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people all across america to improve themselves through higher education. my grandmother was a schoolteacher. we called her little chief because she was only five feet tall but she commanded respect. and she commanded respect because she had character. and she told people in our family there are three priorities in this household. number one is education. number two is education. number three is education. and we got the message. i can remember fondly her telling us over and over, would yowhat you put in your head, no one can take away. they can take your property, they can take your wealth. one thing nobody can take from you is what you've done improve wriewr mind. that ought to be something that's taught in every household in our country, because it is central to america continuing to be a world leader.
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mr. president, the proposal that will be before us also creates a joint select committee on deficit reduction. as i've indicated, they have a goal of finding an additional $1.5 trillioin savings, but they're not limited to that level of savings. they could do more. it is bipartisan and bicameral. 12 members, six democrats, six republicans. congress is to have a report by thanksgiving on their work. no amendments are allowed, and a simple majority vote to pass in the senate and the house. mr. president, thi this closely follows the recommendation of senator gregg and i from five years ago to create a commission empowered to bring to a vote in the senate and the house a plan to get our debt under control and to do it sthat you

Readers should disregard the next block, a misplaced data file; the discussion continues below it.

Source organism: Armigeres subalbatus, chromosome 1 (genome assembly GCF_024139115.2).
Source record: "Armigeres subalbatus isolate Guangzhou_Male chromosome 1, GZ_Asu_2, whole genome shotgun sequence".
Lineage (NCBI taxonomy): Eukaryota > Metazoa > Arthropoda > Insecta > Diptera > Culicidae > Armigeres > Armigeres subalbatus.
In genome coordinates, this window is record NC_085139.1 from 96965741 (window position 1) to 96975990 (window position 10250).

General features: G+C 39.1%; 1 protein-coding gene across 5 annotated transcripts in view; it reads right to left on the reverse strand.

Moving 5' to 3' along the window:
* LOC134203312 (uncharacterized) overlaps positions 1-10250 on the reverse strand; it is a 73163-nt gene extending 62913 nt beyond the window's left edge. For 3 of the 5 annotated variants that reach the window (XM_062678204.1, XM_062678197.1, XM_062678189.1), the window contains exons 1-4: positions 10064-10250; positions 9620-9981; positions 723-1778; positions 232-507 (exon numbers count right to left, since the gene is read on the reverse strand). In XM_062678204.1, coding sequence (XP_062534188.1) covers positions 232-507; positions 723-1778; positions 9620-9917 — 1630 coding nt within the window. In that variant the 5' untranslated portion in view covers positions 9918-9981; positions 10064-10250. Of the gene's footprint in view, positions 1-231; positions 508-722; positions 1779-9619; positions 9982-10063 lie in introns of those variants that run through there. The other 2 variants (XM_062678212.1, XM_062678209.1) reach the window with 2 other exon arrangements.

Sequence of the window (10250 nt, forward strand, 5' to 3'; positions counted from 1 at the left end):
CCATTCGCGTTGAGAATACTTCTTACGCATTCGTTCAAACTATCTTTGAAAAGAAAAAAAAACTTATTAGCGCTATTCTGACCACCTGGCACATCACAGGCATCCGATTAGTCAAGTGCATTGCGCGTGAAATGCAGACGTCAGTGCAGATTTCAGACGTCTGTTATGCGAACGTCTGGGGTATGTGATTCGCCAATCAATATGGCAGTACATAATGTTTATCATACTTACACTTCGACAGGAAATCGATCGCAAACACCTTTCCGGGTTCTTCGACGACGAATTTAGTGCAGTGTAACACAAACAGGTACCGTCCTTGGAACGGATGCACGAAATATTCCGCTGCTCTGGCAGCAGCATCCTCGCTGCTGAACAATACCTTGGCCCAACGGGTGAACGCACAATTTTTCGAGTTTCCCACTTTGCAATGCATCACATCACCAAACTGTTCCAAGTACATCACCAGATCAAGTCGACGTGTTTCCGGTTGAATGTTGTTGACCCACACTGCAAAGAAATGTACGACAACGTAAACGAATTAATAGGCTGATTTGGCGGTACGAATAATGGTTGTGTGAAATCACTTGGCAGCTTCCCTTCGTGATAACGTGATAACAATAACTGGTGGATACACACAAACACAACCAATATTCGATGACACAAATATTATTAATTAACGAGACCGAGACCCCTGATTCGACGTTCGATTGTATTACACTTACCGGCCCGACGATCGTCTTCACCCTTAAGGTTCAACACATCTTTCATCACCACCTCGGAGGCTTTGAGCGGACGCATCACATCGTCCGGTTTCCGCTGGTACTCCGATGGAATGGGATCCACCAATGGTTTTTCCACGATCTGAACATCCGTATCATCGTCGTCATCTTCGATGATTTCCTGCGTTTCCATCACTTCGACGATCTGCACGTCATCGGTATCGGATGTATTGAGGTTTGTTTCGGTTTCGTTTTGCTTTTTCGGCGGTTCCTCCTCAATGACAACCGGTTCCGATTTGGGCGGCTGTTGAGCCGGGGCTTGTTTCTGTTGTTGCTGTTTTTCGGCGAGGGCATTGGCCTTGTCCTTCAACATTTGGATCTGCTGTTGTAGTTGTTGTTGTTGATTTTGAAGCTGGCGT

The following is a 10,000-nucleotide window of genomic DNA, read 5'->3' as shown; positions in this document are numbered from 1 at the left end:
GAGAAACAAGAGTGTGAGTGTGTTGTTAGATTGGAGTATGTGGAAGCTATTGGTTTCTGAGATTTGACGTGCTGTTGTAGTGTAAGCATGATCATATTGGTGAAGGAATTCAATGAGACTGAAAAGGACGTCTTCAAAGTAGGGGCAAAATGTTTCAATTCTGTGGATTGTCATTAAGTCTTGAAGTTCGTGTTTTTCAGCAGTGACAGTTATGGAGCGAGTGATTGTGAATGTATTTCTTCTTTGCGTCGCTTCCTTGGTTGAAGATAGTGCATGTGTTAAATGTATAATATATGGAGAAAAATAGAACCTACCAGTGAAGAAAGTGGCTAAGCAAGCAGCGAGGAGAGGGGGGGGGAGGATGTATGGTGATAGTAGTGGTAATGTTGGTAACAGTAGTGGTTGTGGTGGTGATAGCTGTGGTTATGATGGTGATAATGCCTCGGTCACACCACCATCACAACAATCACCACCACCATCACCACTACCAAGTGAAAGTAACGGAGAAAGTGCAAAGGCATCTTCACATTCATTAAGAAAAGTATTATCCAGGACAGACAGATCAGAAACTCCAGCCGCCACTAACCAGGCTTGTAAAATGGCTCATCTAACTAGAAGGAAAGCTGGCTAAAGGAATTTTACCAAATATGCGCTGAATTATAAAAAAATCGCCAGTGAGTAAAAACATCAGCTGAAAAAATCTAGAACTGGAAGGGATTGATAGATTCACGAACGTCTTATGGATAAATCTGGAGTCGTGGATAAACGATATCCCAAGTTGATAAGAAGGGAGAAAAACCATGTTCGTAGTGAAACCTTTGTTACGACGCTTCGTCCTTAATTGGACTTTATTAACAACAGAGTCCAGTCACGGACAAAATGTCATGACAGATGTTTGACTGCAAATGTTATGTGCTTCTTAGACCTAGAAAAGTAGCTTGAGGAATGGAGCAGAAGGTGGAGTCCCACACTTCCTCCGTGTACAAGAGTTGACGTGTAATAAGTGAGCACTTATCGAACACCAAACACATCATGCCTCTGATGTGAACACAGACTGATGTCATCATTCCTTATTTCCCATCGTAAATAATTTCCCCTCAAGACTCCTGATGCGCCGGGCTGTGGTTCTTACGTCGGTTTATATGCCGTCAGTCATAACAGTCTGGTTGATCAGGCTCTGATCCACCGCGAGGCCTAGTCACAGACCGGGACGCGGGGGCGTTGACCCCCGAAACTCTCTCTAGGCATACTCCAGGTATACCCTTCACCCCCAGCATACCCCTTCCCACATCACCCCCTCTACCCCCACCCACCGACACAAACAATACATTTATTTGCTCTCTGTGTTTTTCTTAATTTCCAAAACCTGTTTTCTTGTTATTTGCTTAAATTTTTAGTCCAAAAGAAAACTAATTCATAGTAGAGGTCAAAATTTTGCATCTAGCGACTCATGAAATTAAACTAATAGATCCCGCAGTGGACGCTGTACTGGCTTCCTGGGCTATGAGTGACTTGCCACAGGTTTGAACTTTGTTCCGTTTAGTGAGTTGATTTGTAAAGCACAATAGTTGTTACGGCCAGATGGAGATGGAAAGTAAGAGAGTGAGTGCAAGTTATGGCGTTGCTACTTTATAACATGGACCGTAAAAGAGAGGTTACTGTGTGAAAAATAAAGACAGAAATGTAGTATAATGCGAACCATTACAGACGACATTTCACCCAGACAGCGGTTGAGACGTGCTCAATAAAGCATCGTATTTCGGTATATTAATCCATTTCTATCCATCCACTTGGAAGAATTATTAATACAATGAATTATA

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wouldn't have the endless process that our current situation requires. mr. president, the idea was to create a brac-like systemo that a proposal could come before the senate, could come before the houseo get our debt down. it is modeled in many ways after the reconciliation procs that was designed for deficit reduction and only requires a simple majority vote. there is a failsafe. if this committee fails to produce a result, the failsafe is across-the-board cuts in defense and non-defense spending with exemptions for social security, veterans, low-income people, and it limits the medicare reductions to 2%. mr. president, i would prefer that the medicare reduction not be there because there is no